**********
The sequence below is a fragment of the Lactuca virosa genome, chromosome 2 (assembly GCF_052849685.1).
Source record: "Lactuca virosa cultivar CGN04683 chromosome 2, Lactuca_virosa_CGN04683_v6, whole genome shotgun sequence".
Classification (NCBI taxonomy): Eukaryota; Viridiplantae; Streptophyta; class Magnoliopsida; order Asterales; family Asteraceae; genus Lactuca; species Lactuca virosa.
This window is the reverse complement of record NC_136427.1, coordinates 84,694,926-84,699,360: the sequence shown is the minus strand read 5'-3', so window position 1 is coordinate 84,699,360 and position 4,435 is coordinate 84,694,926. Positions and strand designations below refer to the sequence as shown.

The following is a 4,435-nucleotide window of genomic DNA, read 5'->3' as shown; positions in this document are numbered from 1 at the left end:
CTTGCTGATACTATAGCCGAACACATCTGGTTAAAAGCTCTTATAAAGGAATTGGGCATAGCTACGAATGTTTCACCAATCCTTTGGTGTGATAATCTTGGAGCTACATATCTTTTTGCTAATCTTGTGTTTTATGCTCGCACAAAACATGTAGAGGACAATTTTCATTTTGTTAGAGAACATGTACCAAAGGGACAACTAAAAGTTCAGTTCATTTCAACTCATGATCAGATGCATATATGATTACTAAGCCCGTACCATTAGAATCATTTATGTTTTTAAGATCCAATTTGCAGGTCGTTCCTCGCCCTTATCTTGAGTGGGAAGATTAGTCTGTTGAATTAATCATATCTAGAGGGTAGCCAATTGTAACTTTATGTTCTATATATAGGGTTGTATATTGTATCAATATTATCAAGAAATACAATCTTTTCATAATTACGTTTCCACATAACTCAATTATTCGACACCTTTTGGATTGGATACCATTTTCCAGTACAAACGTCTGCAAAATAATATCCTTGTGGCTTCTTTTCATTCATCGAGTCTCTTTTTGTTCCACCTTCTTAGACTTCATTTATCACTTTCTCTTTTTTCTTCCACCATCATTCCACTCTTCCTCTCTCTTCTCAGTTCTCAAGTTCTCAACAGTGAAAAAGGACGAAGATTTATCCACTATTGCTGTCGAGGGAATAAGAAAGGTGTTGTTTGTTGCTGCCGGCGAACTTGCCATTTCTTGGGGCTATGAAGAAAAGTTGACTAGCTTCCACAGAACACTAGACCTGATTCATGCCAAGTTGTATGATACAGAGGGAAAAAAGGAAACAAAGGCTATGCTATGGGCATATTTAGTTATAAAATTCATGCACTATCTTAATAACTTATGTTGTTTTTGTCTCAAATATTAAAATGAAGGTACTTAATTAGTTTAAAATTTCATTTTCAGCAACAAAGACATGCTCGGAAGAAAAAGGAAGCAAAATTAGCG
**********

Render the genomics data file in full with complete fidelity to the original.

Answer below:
The sequence below is a fragment of the Lactuca virosa genome, chromosome 2 (assembly GCF_052849685.1).
Source record: "Lactuca virosa cultivar CGN04683 chromosome 2, Lactuca_virosa_CGN04683_v6, whole genome shotgun sequence".
Classification (NCBI taxonomy): Eukaryota; Viridiplantae; Streptophyta; class Magnoliopsida; order Asterales; family Asteraceae; genus Lactuca; species Lactuca virosa.
This window is the reverse complement of record NC_136427.1, coordinates 84,694,926-84,699,360: the sequence shown is the minus strand read 5'-3', so window position 1 is coordinate 84,699,360 and position 4,435 is coordinate 84,694,926. Positions and strand designations below refer to the sequence as shown.

The following is a 4,435-nucleotide window of genomic DNA, read 5'->3' as shown; positions in this document are numbered from 1 at the left end:
CTTGCTGATACTATAGCCGAACACATCTGGTTAAAAGCTCTTATAAAGGAATTGGGCATAGCTACGAATGTTTCACCAATCCTTTGGTGTGATAATCTTGGAGCTACATATCTTTTTGCTAATCTTGTGTTTTATGCTCGCACAAAACATGTAGAGGACAATTTTCATTTTGTTAGAGAACATGTACCAAAGGGACAACTAAAAGTTCAGTTCATTTCAACTCATGATCAGATGCATATATGATTACTAAGCCCGTACCATTAGAATCATTTATGTTTTTAAGATCCAATTTGCAGGTCGTTCCTCGCCCTTATCTTGAGTGGGAAGATTAGTCTGTTGAATTAATCATATCTAGAGGGTAGCCAATTGTAACTTTATGTTCTATATATAGGGTTGTATATTGTATCAATATTATCAAGAAATACAATCTTTTCATAATTACGTTTCCACATAACTCAATTATTCGACACCTTTTGGATTGGATACCATTTTCCAGTACAAACGTCTGCAAAATAATATCCTTGTGGCTTCTTTTCATTCATCGAGTCTCTTTTTGTTCCACCTTCTTAGACTTCATTTATCACTTTCTCTTTTTTCTTCCACCATCATTCCACTCTTCCTCTCTCTTCTCAGTTCTCAAGTTCTCAACAGTGAAAAAGGACGAAGATTTATCCACTATTGCTGTCGAGGGAATAAGAAAGGTGTTGTTTGTTGCTGCCGGCGAACTTGCCATTTCTTGGGGCTATGAAGAAAAGTTGACTAGCTTCCACAGAACACTAGACCTGATTCATGCCAAGTTGTATGATACAGAGGGAAAAAAGGAAACAAAGGCTATGCTATGGGCATATTTAGTTATAAAATTCATGCACTATCTTAATAACTTATGTTGTTTTTGTCTCAAATATTAAAATGAAGGTACTTAATTAGTTTAAAATTTCATTTTCAGCAACAAAGACATGCTCGGAAGAAAAAGGAAGCAAAATTAGCG